Is what you’re doing going to get you the results you want?

The other day, I was talking to a continuous improvement leader about my impression that they needed to do a few things differently. His response was, “Am I doing a bad job or are we doing it wrong?”

That’s not the question that matters. Here’s the real question: Is what you’re doing going to get you the results you want?

They’re certainly doing good work at his organization—putting in work standards, having daily meetings, writing boards, doing training, and more. But if all that good work doesn’t add up to success, will they be satisfied with the results? Likely not.

I call this: the proof is in the pudding.

The reason I knew what they were doing was likely insufficient is that they weren’t getting the improved results they wanted.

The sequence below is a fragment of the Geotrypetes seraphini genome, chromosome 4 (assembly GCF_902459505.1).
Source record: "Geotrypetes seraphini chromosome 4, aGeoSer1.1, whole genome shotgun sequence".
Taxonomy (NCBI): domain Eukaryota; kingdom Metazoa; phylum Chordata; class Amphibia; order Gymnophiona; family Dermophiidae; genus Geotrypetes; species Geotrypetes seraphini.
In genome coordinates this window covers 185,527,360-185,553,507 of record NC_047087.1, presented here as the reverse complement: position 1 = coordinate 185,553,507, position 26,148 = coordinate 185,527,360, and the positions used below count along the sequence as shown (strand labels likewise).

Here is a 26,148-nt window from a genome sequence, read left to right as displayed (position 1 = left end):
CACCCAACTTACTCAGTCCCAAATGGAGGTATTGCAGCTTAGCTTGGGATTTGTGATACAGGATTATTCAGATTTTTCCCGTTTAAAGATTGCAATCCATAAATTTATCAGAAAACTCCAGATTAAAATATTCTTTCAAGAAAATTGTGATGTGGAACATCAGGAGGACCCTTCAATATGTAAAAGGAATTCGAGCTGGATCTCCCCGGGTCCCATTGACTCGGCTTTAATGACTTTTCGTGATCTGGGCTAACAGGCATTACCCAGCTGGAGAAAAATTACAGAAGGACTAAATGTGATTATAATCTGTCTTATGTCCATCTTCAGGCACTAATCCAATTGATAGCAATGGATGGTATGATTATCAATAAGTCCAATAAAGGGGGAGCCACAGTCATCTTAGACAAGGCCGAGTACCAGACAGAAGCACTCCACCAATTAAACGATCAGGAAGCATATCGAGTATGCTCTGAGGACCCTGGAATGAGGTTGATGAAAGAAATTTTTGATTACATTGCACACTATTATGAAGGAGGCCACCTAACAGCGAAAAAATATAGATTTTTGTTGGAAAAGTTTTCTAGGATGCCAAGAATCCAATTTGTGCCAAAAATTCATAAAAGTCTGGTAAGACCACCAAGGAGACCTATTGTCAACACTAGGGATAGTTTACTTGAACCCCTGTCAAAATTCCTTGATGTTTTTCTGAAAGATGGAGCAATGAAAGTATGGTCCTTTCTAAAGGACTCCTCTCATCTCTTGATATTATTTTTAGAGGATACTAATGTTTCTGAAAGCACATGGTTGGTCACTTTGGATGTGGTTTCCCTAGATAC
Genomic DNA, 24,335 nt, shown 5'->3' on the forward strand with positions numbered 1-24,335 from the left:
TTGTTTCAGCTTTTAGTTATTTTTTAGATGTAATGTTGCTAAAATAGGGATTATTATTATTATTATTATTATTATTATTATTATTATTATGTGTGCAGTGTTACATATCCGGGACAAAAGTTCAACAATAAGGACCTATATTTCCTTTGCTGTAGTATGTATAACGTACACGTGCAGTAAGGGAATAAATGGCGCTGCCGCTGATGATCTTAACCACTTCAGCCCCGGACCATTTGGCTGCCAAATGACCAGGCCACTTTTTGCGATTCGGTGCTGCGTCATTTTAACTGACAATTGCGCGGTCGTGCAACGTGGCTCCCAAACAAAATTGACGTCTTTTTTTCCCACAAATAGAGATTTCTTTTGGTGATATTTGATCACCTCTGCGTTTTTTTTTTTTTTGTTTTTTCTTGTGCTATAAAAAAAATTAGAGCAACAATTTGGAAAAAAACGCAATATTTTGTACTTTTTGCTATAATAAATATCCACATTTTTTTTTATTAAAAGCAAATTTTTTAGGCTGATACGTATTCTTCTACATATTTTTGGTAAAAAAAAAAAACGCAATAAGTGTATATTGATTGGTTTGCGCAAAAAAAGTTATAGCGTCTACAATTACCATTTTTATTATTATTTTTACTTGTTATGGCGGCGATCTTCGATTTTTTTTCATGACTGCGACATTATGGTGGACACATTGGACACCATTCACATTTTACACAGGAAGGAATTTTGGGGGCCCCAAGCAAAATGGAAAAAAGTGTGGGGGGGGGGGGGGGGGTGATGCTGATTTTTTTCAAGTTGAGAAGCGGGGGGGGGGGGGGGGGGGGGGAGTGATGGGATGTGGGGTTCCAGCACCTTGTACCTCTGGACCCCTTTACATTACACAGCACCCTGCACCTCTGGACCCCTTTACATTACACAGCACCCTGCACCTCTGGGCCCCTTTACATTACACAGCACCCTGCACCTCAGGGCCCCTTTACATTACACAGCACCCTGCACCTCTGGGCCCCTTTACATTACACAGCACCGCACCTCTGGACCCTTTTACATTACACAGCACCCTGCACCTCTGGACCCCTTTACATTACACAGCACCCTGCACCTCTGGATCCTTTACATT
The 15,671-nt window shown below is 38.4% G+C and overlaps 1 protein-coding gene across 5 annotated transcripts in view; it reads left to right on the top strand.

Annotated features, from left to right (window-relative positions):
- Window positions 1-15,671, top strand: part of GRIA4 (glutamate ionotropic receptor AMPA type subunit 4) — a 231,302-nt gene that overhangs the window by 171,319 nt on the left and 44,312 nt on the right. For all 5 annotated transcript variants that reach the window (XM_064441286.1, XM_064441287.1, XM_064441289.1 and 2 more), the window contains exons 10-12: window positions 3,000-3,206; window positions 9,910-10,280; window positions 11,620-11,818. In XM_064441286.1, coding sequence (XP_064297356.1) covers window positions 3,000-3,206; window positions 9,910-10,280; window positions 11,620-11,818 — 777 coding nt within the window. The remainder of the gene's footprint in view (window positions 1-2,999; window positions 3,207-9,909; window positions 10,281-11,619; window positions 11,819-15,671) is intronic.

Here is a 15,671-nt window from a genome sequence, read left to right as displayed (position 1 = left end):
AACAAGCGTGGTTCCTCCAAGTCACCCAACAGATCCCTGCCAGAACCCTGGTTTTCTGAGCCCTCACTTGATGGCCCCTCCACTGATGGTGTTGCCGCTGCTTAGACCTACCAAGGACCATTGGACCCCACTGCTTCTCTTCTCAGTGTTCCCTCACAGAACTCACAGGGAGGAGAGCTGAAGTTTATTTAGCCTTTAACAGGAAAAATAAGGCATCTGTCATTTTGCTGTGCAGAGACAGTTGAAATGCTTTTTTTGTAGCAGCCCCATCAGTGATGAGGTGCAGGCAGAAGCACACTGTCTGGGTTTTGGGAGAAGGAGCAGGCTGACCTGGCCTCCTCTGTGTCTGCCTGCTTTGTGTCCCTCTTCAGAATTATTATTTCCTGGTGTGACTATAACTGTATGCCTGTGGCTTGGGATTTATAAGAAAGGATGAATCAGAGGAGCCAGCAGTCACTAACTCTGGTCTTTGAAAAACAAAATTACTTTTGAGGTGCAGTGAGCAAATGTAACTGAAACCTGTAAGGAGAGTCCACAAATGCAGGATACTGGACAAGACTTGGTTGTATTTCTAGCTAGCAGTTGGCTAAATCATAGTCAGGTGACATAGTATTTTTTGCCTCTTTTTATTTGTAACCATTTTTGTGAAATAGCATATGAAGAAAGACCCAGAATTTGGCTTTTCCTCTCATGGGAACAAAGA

Without targeted efforts and a cohesive system built to have the greatest impact, the metrics weren’t moving. And they’re not the only ones — improvement teams all over struggle to move the needle. It’s heartbreaking to see people put in so much work and not get the results.

The question of the day is: what would it take to make the success of your improvement efforts probable instead of possible? Meaning: how can you find the 2 or 3 things that are most likely to limit your success and close those gaps?

These realizations are changing the way I work. I’m curious to hear your reflections. Are your efforts integrated? Are you getting the results you’re looking for?

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